No-deal Brexit could benefit Hong Kong and SingaporeAugust 6 2019 by InsuranceAsia News Staff
If there is a so called no-deal Brexit at the end of October up to 42% of financial services firms, including insurers and reinsurers, are considering transferring UK business to a different global centre, according to a survey from EY.
Should the UK leave the European Union with no deal on October 31 – a strategy currently favoured by UK prime minister Boris Johnson – the risk to financial services firms looking to access clients and partners in the EU will become more difficult and as a result they are planning to move this business elsewhere.
EY’s survey found that 42% of financial services firms questioned say they will transfer UK business to a global centre outside the EU – including Hong Kong, New York and Singapore which have equivalence status with the EU.
John Liver, financial services partner at EY, commented: “Should the UK leave the EU without an agreement, the City will be less accessible to the EU than those global centres with equivalence status with the EU.
“Four in ten financial services firms have said they will transfer business from the UK to a non-EU global centre if there is a no-deal exit, with 13% choosing New York/US, 6% Singapore and 3% Hong Kong.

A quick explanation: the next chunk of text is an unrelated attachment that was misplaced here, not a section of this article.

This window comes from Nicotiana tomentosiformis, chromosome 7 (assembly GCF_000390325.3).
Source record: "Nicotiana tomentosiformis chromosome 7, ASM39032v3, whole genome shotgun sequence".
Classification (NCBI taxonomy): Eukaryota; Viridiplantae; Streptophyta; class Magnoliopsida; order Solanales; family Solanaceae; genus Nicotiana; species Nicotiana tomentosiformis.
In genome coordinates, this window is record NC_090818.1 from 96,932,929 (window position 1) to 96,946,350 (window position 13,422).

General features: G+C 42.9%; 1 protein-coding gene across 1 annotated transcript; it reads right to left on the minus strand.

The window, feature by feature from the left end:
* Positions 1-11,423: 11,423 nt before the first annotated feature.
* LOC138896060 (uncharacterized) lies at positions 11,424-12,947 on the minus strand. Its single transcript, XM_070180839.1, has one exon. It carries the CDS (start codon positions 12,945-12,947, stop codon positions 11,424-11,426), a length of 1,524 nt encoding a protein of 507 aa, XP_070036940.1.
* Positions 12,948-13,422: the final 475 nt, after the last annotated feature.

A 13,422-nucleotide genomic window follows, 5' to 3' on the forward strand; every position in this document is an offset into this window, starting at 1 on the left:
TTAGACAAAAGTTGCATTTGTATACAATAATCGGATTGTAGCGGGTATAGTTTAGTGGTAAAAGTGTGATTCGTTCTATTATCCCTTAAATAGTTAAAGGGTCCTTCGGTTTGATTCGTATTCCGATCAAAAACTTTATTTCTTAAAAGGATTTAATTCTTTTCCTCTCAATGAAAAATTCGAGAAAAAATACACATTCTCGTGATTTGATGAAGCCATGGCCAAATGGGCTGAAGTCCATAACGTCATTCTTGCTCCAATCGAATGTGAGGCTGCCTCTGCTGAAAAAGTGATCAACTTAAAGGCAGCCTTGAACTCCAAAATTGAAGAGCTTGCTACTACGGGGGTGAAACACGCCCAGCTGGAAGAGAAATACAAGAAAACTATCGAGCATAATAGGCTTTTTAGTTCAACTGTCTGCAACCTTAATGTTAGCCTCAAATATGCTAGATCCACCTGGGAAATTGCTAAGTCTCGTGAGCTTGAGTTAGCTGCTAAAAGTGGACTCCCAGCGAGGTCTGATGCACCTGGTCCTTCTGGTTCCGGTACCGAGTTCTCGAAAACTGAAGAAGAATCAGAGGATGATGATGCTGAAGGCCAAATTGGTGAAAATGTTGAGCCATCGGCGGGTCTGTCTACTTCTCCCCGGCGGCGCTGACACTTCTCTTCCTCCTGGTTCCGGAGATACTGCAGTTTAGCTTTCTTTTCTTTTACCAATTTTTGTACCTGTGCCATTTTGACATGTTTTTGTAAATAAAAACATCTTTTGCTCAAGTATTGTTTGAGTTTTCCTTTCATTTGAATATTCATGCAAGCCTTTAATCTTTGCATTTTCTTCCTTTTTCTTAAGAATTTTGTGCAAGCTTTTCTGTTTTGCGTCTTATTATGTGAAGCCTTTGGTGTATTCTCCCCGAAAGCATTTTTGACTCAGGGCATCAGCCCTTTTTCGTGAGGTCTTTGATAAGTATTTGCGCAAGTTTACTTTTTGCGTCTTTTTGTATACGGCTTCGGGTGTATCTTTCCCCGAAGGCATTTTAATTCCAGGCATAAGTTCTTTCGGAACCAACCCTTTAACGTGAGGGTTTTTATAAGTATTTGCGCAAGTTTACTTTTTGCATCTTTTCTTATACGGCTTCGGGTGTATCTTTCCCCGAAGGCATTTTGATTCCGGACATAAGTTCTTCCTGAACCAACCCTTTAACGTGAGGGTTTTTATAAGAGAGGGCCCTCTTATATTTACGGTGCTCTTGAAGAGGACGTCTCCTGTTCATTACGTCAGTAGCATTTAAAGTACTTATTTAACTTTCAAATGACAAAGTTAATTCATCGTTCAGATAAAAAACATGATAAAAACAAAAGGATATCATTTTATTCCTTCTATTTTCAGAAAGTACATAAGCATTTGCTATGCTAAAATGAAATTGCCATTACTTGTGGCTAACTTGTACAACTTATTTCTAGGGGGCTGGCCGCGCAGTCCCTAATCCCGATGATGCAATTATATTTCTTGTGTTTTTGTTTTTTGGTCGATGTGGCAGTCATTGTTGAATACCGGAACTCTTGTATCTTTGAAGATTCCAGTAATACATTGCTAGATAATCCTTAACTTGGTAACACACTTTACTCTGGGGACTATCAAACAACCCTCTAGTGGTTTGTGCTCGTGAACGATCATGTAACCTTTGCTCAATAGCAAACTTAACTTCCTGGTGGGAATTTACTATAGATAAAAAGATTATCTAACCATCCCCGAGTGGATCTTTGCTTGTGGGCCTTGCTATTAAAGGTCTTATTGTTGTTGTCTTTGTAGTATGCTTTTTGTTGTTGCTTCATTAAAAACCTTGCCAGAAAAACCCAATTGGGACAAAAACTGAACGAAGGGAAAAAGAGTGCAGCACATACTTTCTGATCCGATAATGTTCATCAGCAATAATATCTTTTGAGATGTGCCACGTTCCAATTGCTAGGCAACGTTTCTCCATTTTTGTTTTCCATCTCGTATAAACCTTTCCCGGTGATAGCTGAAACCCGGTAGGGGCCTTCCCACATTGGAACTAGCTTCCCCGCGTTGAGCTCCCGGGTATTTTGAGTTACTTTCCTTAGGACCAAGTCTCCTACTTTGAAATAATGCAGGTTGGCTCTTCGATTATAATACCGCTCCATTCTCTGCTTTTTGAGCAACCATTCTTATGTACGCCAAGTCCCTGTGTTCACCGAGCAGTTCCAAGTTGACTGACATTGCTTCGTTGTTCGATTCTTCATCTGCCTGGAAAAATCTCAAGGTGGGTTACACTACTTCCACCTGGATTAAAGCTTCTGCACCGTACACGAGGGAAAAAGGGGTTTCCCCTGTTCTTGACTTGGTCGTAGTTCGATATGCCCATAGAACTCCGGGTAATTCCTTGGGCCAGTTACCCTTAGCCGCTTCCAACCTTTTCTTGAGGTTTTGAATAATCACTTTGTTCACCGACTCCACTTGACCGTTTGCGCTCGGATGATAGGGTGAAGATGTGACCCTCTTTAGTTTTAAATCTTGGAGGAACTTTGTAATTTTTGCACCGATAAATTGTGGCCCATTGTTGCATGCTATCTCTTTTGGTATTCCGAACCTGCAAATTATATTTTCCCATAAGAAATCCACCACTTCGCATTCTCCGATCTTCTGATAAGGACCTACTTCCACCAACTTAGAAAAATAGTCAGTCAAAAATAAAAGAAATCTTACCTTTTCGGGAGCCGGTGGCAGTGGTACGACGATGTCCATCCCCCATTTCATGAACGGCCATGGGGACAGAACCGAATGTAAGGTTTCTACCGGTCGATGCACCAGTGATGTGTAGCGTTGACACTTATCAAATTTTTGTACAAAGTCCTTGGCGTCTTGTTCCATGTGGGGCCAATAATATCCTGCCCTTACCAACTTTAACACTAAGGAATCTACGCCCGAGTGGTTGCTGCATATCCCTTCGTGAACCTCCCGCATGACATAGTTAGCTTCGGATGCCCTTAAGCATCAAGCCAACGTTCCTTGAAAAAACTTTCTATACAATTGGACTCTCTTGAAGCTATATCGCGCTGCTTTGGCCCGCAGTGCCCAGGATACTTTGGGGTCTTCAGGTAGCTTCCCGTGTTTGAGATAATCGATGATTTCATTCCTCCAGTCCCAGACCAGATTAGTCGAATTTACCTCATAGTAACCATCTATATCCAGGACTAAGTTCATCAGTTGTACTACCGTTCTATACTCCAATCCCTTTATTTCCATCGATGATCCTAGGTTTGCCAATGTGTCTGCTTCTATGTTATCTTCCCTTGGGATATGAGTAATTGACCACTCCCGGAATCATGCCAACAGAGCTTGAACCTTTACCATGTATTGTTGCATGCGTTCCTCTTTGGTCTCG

“This is in addition to the operations and staff already moved, with EY’s latest Brexit Tracker finding around 7,000 jobs and £1 trillion (US$1.22 trillion) of assets from [financial services firms] will move from the UK as a result of Brexit.”
However the effects of a ‘no deal’ Brexit will be bad for the global economy which is stuttering from the trade war between the US and China and a slowing economy in Europe.
- January 24
A government bill will help regulators while the FSA is being investigated itself.
- January 17
US-China trade deal classifies life, health and pensions as separate sectors causing confusion.
- January 16
The country's regulator received over 170 proposals.
- January 15
Tata AIG reportedly forced to exit an Indian crop scheme after heavy losses.